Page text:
After going through the conventional recycling process, including being melted down into particles known as “flakes”, the particles are melted and extruded through a shower-head like device to create strands. These strands are then stretched out extremely thin and woven into various textiles, such as organic cotton, to provide garment with strength and durability. You’ll often see this textile used in athletic wear, bags, or homeware.


We love cork. It’s a renewable, raw material and comes from cork oak trees, most prevalent in the Western Mediterranean. 

The cork comes from the middle of the bark making it quite the process to extract, but never harms the tree. As a natural material, it most often comes in its natural color state ranging from dark to light brown and beige tones. 

The textile is extremely durable and is used to strengthen fashion accessories, such as bags, shoes and jewelry. It’s water-resistant and doesn’t soil, making it the ideal textile for long-term use.


Although made from lyocell and modal fibres, TENCEL is a sustainable textile sourced responsibly from natural, raw material wood. The textile is very versatile, which is why you’re seeing more and more of it used by up and coming sustainable fashion brands, and mainstream brands.

Lyocell helps TENCEL with it’s durability and strength, as well as water absorption. You’ll most likely see a lot of lyocell in athletic wear mixed with nylon and polyester. Modal is what gives TENCEL its gentle properties. The soft and lovely textile is often blended with a mix of various synthetic and/or natural textiles to increase comfort of garments.

TENCEL is a trademarked textile that can often be priced quite high due to its long-term durability and gentleness. This is where affordability comes into the sustainable fashion equation. As more innovation comes to the forefront of textiles being used in the fashion industry to increase sustainability efforts, price does play a major role. That being said, investing in such textiles will 100% make its return on investment as you won’t be needing to replace your clothing as quickly as you would with polyester and nylon-based products.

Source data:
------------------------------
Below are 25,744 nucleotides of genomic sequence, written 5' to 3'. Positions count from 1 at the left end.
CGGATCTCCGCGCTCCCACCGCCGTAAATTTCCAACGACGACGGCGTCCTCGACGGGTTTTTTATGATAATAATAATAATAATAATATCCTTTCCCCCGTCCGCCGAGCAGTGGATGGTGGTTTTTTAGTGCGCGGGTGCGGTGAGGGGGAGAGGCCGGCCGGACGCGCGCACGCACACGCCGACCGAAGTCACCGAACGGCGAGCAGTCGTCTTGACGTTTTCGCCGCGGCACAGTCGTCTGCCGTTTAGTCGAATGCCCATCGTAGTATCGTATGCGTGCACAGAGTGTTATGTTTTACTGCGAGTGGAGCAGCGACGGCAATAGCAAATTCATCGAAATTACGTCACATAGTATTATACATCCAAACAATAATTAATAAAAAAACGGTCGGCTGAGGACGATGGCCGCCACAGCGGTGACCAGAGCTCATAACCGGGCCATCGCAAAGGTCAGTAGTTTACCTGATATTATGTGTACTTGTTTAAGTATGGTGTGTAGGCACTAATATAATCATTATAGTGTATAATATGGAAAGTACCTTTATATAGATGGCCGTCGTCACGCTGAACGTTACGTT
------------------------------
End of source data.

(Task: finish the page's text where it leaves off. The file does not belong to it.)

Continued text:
Linen is made from flax plant. The plant is found in cooler climates across the globe, from Western Europe to Pakistan. Although easily accessible, harvesting, processing and spinning flax into woven linen is a lengthy process. This is why the price of linen is often quite higher than even organic cotton products.

Linen is also one of the oldest textiles, dating back to over 10,000 years ago when Egyptians would use the durable textile to wrap mummies! It’s an extremely breathable and durable textile (it can absorb up to 20% of its own weight!). It’s also hypoallergenic, which makes it a great go-to textile for anyone struggling with skin irritations. Linen products are popular among bedding, and light t-shirts and pants in tropical regions, such as West Africa, the Caribbean, and India.


Yes, it is true, hemp does come from cannabis, but a specific strain of it: cannabis sativa fiber. Hemp is one of the most environmentally friendly crop and grows much faster than cotton. It can produce up to 250% more fibre than cotton and 600% more than flax with the same amount of land!

The process of harvesting and spinning hemp into textile is quite similar to cotton but with added benefits. After planting and harvesting hemp, it actually leaves your soil in incredible condition for growing any other crop. It’s roots anchor and protect the soil from runoff, preserving top and subsoil.

Our hemp products range from bags to apparel, and make for one cozy, sustainable outfit!